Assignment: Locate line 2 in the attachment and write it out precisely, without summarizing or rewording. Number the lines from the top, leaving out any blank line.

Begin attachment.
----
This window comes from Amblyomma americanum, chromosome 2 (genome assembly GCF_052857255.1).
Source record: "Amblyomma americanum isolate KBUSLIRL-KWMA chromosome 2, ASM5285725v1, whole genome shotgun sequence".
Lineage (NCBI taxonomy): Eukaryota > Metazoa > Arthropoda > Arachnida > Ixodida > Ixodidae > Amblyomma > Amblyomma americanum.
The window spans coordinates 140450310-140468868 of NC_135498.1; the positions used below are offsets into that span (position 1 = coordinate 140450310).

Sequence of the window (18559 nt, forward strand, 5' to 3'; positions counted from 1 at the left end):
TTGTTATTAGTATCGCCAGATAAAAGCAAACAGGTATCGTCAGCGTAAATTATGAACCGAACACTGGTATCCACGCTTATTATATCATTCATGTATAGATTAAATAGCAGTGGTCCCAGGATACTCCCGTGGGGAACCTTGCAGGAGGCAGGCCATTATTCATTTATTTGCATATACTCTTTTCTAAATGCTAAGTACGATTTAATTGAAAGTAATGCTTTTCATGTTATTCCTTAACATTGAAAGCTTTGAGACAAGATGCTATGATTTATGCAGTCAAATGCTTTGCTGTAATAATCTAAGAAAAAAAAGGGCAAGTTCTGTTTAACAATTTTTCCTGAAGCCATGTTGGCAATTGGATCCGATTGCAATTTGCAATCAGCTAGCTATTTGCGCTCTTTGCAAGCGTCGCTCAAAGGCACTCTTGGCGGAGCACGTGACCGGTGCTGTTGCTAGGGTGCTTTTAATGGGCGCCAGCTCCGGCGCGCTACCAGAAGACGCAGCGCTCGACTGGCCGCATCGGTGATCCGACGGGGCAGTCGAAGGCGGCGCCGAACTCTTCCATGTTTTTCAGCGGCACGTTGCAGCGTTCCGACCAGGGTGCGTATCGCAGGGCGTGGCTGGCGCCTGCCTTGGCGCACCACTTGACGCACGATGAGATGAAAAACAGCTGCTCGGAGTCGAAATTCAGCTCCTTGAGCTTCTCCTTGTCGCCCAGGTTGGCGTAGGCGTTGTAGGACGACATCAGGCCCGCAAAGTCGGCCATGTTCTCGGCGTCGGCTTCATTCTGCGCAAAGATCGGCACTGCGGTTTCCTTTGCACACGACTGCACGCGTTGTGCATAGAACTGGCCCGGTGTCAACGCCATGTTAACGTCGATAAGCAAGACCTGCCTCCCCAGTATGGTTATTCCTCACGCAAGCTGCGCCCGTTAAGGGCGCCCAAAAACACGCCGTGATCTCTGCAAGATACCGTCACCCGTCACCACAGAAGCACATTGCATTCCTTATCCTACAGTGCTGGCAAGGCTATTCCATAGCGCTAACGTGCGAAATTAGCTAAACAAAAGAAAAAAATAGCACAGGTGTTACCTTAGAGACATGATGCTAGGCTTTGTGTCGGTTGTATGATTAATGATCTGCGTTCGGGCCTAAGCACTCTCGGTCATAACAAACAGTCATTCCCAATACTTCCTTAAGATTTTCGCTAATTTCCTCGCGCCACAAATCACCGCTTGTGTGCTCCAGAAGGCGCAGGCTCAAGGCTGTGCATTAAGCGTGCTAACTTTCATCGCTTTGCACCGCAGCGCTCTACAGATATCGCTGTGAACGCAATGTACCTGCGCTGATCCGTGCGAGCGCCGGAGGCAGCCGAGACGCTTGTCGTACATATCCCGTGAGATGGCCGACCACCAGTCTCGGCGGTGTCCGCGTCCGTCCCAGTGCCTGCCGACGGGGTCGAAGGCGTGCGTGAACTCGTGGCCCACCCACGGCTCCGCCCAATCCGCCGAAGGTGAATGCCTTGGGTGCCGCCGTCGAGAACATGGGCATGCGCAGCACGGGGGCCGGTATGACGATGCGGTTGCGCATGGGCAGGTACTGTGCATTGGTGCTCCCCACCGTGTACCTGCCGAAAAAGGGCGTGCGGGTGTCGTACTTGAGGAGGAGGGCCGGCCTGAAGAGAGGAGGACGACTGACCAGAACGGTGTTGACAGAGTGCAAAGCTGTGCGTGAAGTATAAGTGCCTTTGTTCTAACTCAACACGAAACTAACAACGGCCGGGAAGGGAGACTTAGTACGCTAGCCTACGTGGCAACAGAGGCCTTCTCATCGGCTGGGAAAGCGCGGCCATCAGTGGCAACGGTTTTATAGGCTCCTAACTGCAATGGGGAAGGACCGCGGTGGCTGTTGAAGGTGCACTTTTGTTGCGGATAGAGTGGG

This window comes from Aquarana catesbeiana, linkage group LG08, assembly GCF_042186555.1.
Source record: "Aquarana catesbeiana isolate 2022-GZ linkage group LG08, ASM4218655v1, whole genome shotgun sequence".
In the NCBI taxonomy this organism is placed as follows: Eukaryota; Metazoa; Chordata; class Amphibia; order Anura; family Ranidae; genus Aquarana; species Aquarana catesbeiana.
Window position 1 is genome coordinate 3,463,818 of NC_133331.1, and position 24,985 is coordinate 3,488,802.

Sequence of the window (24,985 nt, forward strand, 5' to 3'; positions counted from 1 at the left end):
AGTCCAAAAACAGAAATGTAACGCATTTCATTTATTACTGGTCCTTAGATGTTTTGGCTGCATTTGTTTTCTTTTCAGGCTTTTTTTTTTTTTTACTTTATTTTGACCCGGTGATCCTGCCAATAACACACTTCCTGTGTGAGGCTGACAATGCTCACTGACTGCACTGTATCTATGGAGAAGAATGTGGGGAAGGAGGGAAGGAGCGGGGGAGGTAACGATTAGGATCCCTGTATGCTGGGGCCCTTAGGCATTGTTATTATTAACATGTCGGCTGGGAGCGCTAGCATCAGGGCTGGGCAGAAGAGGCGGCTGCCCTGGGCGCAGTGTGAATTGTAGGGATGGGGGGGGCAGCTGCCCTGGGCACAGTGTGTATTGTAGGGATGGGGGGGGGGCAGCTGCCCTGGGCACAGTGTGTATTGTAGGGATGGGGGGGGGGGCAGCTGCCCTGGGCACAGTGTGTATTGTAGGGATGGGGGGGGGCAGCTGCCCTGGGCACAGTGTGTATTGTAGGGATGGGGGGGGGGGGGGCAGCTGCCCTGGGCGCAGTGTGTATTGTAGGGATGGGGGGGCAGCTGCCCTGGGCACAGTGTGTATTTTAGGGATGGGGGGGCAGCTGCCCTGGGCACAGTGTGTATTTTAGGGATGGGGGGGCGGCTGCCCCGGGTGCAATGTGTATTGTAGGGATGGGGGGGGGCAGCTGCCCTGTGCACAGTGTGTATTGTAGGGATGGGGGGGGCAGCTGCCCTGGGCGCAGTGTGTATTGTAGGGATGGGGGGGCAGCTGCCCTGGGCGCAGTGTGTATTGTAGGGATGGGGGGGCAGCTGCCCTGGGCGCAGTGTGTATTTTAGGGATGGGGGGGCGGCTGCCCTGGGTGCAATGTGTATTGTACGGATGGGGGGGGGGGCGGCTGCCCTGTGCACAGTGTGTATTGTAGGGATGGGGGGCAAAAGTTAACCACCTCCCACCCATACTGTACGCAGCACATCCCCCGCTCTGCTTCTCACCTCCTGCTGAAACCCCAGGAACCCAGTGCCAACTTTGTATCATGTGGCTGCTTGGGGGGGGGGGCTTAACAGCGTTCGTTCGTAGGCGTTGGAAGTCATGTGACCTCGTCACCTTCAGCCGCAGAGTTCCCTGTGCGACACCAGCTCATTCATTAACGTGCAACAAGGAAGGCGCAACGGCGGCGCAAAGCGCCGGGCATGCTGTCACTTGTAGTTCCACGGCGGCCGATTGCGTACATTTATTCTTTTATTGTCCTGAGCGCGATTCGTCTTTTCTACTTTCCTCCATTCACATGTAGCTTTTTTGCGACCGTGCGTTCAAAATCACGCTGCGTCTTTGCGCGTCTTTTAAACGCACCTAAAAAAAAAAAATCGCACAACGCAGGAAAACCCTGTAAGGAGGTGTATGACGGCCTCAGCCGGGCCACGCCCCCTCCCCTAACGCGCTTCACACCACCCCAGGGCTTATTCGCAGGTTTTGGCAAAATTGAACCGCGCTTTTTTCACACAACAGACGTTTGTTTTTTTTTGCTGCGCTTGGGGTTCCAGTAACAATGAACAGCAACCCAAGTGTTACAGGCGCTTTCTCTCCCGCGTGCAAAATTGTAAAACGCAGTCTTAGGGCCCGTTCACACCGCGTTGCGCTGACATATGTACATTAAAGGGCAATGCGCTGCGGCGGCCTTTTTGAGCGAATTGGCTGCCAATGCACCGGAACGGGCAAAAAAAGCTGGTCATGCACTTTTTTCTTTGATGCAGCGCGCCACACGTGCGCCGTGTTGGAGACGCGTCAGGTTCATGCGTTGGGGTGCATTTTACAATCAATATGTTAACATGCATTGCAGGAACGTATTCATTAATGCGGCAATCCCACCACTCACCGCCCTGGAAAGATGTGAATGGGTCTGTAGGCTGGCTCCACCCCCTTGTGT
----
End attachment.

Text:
Source record: "Amblyomma americanum isolate KBUSLIRL-KWMA chromosome 2, ASM5285725v1, whole genome shotgun sequence".